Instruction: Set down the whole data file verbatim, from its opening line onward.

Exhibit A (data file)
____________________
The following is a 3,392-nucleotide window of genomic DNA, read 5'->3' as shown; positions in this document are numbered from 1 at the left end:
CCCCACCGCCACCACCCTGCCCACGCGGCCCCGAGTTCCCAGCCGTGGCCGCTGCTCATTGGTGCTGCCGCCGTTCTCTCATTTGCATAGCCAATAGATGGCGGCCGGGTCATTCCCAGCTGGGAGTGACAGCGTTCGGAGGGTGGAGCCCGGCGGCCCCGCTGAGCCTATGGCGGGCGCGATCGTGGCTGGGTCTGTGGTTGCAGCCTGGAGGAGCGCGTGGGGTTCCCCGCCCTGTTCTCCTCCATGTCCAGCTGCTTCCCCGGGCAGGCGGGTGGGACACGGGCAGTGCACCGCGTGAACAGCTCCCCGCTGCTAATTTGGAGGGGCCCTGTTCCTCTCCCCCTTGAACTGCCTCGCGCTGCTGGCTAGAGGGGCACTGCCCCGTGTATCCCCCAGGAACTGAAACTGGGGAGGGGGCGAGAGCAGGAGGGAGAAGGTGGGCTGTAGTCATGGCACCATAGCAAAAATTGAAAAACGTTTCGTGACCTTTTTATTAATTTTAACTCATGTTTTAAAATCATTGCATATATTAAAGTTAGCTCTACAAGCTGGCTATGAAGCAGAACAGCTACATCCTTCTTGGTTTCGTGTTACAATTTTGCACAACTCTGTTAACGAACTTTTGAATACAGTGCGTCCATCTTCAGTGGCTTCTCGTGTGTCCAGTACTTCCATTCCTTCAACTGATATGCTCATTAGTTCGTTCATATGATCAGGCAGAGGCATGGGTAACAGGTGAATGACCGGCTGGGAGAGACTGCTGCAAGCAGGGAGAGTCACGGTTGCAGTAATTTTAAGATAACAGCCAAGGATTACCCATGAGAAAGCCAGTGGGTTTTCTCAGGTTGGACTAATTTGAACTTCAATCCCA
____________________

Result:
The following is a 3,392-nucleotide window of genomic DNA, read 5'->3' as shown; positions in this document are numbered from 1 at the left end:
CCCCACCGCCACCACCCTGCCCACGCGGCCCCGAGTTCCCAGCCGTGGCCGCTGCTCATTGGTGCTGCCGCCGTTCTCTCATTTGCATAGCCAATAGATGGCGGCCGGGTCATTCCCAGCTGGGAGTGACAGCGTTCGGAGGGTGGAGCCCGGCGGCCCCGCTGAGCCTATGGCGGGCGCGATCGTGGCTGGGTCTGTGGTTGCAGCCTGGAGGAGCGCGTGGGGTTCCCCGCCCTGTTCTCCTCCATGTCCAGCTGCTTCCCCGGGCAGGCGGGTGGGACACGGGCAGTGCACCGCGTGAACAGCTCCCCGCTGCTAATTTGGAGGGGCCCTGTTCCTCTCCCCCTTGAACTGCCTCGCGCTGCTGGCTAGAGGGGCACTGCCCCGTGTATCCCCCAGGAACTGAAACTGGGGAGGGGGCGAGAGCAGGAGGGAGAAGGTGGGCTGTAGTCATGGCACCATAGCAAAAATTGAAAAACGTTTCGTGACCTTTTTATTAATTTTAACTCATGTTTTAAAATCATTGCATATATTAAAGTTAGCTCTACAAGCTGGCTATGAAGCAGAACAGCTACATCCTTCTTGGTTTCGTGTTACAATTTTGCACAACTCTGTTAACGAACTTTTGAATACAGTGCGTCCATCTTCAGTGGCTTCTCGTGTGTCCAGTACTTCCATTCCTTCAACTGATATGCTCATTAGTTCGTTCATATGATCAGGCAGAGGCATGGGTAACAGGTGAATGACCGGCTGGGAGAGACTGCTGCAAGCAGGGAGAGTCACGGTTGCAGTAATTTTAAGATAACAGCCAAGGATTACCCATGAGAAAGCCAGTGGGTTTTCTCAGGTTGGACTAATTTGAACTTCAATCCCA